When the Days are Long and the Years are Short

So, today was the first day of school, which had me pretty much feeling like this…


*Editorial note: this is not really me. I would NEVER wear those pants or shoes, plus my husband, thankfully, has more hair. In addition, if it were me, those glasses being clinked would be mimosas. Straight up OJ on the first day of school? Please).

I’ll be honest- this summer was tough. My work schedule increased from past years, and I didn’t have as much time to spend with the girls, who grew terribly bored. One of Molly’s favorite summer pastimes was to sit outside the French doors of my office while I worked, parading our dog Mr. Butters by in a series of bizarre outfits (he’s a ladybug! Oh wait, now he’s dressed as a Copacabana dancer!) It was waaaay too easy to become annoyed and stressed with them. School couldn’t get here fast enough, I thought.

So when the time came this morning, I snapped the obligatory pictures, wrote sweet notes to tuck into their lunchboxes (I’ll probably forget to do that tomorrow), and put the girls on the bus. Then I sat down in my kitchen to enjoy the quietest cup of coffee I’ve experienced in months.

Then I got on with my day. Headed into the office, swung by the grocery store. It was there that I noticed a couple of college-aged girls pushing a cart up the aisles. You see, in addition to the first day of school at Davidson Elementary, it’s also the first days of school at Davidson College. So in our little town, the college kids are descending. Even if you don’t notice them at first, you’ll catch sight of the dozens of Budweiser and Miller Lite trucks pulled up in front of the Harris Teeter, unloading their wares, celebrating their own company’s version of Christmas.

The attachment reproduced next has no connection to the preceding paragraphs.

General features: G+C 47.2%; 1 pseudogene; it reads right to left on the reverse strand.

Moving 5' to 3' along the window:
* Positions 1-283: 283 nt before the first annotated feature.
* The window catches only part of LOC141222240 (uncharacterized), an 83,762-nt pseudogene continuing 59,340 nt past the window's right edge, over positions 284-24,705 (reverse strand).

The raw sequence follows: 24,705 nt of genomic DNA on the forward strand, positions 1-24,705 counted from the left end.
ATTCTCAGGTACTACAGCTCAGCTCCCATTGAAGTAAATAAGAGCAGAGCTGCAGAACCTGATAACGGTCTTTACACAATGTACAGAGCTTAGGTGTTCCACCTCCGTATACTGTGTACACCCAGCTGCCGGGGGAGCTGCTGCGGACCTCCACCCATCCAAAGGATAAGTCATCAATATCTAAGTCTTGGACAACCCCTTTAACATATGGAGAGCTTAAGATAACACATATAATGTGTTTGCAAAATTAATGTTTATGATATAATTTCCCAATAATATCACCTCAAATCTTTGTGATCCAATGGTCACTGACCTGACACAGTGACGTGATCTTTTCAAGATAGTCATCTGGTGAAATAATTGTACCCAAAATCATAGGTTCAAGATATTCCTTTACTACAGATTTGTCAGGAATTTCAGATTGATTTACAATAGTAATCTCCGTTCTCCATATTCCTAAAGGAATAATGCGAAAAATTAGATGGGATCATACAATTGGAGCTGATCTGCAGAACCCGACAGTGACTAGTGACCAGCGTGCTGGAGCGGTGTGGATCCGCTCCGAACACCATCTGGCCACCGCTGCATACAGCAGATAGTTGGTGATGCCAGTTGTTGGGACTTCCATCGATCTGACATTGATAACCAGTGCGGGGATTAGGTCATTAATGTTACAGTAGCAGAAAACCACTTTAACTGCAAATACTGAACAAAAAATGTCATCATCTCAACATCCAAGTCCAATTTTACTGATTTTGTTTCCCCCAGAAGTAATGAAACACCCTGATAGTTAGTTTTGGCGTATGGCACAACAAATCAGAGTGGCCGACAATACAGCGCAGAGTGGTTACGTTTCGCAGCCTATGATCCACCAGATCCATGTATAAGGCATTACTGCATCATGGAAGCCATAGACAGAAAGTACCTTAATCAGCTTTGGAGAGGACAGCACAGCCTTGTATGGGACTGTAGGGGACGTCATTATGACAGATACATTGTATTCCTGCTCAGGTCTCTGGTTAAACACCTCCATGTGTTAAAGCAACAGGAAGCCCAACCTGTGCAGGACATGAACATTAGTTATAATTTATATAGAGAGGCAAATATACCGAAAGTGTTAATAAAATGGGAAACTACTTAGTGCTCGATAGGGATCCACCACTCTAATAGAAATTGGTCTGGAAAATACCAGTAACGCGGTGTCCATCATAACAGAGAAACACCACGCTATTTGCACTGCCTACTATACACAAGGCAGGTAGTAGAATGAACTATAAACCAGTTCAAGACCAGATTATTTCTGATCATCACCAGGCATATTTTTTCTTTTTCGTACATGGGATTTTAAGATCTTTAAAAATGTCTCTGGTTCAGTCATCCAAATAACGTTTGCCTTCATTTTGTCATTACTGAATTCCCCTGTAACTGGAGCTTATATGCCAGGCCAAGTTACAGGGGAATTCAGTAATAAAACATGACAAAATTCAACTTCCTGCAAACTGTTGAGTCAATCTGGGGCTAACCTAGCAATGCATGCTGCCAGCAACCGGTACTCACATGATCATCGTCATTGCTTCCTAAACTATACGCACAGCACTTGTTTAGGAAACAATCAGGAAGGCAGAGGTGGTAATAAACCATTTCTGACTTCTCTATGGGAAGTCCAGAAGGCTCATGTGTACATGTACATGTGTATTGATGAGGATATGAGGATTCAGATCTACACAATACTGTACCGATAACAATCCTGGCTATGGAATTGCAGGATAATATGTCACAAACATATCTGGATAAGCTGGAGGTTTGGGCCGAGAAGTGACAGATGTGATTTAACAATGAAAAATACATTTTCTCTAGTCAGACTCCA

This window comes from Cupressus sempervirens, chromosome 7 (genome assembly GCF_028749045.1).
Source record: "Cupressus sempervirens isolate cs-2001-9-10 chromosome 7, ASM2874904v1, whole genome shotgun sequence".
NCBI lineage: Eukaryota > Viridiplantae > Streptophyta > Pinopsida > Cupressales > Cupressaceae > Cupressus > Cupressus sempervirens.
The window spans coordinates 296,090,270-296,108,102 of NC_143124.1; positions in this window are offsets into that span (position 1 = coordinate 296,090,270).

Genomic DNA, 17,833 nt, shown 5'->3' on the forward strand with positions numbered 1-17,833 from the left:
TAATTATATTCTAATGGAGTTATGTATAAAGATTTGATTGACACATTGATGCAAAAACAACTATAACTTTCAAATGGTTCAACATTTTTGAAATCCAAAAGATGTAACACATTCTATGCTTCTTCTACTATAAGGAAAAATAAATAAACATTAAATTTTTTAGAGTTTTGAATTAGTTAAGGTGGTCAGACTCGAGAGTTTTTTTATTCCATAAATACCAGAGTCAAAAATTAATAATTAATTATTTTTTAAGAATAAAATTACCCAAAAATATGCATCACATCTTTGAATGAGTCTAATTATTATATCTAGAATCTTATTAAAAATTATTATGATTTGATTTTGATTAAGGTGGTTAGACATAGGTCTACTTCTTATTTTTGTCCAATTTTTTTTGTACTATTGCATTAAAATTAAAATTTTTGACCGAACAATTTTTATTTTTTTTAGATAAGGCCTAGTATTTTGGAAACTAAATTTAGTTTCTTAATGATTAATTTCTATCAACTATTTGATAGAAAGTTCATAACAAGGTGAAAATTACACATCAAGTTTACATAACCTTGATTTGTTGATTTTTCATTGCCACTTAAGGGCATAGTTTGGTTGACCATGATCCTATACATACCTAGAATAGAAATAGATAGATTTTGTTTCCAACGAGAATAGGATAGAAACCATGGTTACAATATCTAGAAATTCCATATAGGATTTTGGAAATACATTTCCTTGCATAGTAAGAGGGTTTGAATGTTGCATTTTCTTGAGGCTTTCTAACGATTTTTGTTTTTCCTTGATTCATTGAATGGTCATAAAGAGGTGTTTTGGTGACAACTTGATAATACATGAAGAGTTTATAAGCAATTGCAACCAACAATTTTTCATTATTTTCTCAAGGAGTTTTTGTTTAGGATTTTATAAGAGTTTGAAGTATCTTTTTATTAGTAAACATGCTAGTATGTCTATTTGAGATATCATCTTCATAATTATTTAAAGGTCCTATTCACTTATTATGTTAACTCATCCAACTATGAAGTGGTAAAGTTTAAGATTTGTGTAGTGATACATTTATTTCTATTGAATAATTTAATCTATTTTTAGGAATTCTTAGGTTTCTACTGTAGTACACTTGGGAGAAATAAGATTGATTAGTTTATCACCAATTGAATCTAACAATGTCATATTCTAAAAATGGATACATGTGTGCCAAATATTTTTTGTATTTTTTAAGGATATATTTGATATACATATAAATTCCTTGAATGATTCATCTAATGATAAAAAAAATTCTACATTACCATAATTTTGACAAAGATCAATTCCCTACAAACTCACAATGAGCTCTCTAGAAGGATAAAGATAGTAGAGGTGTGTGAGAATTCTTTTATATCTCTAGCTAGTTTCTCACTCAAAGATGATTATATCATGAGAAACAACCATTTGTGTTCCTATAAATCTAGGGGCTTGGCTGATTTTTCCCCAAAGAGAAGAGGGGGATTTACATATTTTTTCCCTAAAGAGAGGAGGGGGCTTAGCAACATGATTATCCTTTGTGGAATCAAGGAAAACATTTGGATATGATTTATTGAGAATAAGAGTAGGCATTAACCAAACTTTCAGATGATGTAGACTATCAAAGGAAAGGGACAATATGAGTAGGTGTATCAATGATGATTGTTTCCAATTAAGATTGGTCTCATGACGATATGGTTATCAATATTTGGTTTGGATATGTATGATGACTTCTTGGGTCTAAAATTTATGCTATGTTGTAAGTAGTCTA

“I think we’re going to have to rearrange the fridge,” I overheard one girl say. “Do you think we can all share things like mayo?”

And, completely unexpectedly, I felt the unmistakable prick of tears in my eyes.

Because it made me realize that, like that, my girls will have grown up and be headed away to college, and they’ll have traded their backpacks and sneakers for a cart full of mayonnaise (and probably Miller Lite).  With kids, the days are long and the years are short.

This morning, they were standing on the front steps, modeling first day of school clothes and excited smiles, and I was feeling so excited to get them off to school. A few hours later, I’m pushing a cart down a grocery store aisle and experiencing what feels a lot like…grief.

For each child, the first day of school is a beginning, the sweet prelude to hundreds more beginnings that they will experience. Our kids have their whole lives ahead of them- their first kiss, their first job. To them, the world is limitless, filled with possibility.

But as parents, we are beginning our endings. Never again will my kids stand on the steps to start first and fourth grade. Never again will I see their faces light up when they feel sand between their toes for the first time, or wrinkle with distaste when I make them try quinoa. I suddenly ache for those moments back, and it hits me in the strangest of places- like the aisle of a grocery store.

The grieving process is not finite, even when it’s a small grief like this. So, we do what we must- we move forward. Begin, again and again, the process of letting go. It may be painful for us to realize what a thief time can be, but it can also help us to live with more awareness- to glean joy from small, unexpected moments. That’s what I set out to do this afternoon with my almost ten-year-old, who sweetly snuggled up to me and asked to be held. By taking quiet joy in the moment, I hope I am creating a memory of warmth for her. So she can have many more joyous beginnings in her own life. So she grows up to be secure, well-adjusted, and happy.

So she’s free to begin the whole process again.


“By the time I recognize this moment, this moment will be gone.” ~John Mayer


Sororities, Past and Present

When I was in college, I joined a sorority.

Were we a bunch of “woo” girls?  You know, the ones who are at a party and lift their drinks and yell “Woo!” Absolutely. It was a sorority. When you pledged, you took an oath to “Never disparage a Sister” and also, “To ‘woo’ whenever possible.”